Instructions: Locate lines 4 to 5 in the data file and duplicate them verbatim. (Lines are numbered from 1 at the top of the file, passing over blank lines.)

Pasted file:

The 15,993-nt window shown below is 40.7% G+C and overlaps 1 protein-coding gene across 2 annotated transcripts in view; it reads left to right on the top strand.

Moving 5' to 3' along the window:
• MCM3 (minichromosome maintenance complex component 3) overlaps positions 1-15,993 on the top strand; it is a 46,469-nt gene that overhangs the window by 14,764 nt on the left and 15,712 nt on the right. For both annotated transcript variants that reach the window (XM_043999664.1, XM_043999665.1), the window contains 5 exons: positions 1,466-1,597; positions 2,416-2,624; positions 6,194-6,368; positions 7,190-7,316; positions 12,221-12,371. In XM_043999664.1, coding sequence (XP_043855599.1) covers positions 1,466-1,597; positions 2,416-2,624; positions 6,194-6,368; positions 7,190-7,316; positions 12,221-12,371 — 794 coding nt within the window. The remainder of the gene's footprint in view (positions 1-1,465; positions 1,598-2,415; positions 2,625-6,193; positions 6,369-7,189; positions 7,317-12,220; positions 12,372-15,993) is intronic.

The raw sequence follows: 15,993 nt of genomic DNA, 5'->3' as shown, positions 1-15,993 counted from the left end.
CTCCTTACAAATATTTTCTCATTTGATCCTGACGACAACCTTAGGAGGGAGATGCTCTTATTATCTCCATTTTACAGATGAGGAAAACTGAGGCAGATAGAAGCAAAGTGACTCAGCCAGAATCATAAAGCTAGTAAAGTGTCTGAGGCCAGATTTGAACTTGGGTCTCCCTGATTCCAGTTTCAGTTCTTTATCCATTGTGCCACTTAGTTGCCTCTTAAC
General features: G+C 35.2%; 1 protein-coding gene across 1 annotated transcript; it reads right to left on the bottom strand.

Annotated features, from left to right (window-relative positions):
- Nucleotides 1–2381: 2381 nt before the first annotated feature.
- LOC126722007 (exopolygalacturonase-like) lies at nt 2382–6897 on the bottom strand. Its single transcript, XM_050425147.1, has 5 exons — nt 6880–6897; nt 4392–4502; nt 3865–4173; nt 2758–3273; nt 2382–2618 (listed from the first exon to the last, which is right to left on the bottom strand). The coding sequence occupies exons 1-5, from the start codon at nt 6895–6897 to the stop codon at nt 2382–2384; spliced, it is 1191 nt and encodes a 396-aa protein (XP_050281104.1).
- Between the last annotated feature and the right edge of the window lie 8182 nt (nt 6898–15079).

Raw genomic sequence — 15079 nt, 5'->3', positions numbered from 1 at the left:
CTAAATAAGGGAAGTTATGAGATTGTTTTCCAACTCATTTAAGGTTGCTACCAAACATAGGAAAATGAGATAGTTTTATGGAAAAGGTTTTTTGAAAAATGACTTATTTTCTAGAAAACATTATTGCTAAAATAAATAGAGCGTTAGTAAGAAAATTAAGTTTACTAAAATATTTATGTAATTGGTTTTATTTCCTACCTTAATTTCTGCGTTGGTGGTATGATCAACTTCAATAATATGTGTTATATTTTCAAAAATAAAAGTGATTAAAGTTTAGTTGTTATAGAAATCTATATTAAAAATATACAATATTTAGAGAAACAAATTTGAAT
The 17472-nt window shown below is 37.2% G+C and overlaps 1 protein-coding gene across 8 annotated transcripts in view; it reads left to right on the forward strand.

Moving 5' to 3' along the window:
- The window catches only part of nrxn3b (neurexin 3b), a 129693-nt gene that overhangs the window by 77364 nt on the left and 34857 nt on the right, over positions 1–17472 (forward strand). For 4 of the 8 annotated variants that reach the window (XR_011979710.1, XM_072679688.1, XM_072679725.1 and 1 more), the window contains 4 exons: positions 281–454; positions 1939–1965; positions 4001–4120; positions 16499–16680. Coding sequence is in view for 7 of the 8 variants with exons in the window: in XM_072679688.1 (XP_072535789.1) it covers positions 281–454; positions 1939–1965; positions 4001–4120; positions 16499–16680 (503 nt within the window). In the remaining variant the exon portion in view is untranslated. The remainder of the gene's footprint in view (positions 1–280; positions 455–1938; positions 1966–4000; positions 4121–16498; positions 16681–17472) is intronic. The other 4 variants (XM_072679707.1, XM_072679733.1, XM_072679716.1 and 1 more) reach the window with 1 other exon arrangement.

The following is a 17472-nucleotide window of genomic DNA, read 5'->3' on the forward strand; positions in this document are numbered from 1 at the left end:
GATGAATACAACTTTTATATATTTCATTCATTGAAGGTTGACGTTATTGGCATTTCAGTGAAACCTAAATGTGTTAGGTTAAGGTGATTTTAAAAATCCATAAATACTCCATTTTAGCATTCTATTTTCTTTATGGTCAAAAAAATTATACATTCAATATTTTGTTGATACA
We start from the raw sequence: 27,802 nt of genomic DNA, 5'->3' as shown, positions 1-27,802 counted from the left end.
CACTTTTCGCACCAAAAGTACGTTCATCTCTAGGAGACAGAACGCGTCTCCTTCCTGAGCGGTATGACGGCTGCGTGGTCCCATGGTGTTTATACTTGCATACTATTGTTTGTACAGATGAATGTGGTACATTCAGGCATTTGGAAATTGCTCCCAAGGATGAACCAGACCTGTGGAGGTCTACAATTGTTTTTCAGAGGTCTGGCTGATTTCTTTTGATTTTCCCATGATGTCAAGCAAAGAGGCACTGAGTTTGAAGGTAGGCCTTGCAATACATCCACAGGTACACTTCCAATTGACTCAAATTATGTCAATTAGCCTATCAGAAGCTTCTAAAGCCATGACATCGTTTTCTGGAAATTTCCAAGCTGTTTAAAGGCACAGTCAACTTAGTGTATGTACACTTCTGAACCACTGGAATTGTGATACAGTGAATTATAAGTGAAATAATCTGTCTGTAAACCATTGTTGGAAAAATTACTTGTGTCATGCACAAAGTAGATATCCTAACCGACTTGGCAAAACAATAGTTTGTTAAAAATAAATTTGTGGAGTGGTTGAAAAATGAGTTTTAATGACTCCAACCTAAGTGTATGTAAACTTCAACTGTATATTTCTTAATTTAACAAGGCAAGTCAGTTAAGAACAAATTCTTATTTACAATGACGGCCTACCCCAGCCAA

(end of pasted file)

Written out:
The raw sequence follows: 15,993 nt of genomic DNA, 5'->3' as shown, positions 1-15,993 counted from the left end.
CTCCTTACAAATATTTTCTCATTTGATCCTGACGACAACCTTAGGAGGGAGATGCTCTTATTATCTCCATTTTACAGATGAGGAAAACTGAGGCAGATAGAAGCAAAGTGACTCAGCCAGAATCATAAAGCTAGTAAAGTGTCTGAGGCCAGATTTGAACTTGGGTCTCCCTGATTCCAGTTTCAGTTCTTTATCCATTGTGCCACTTAGTTGCCTCTTAAC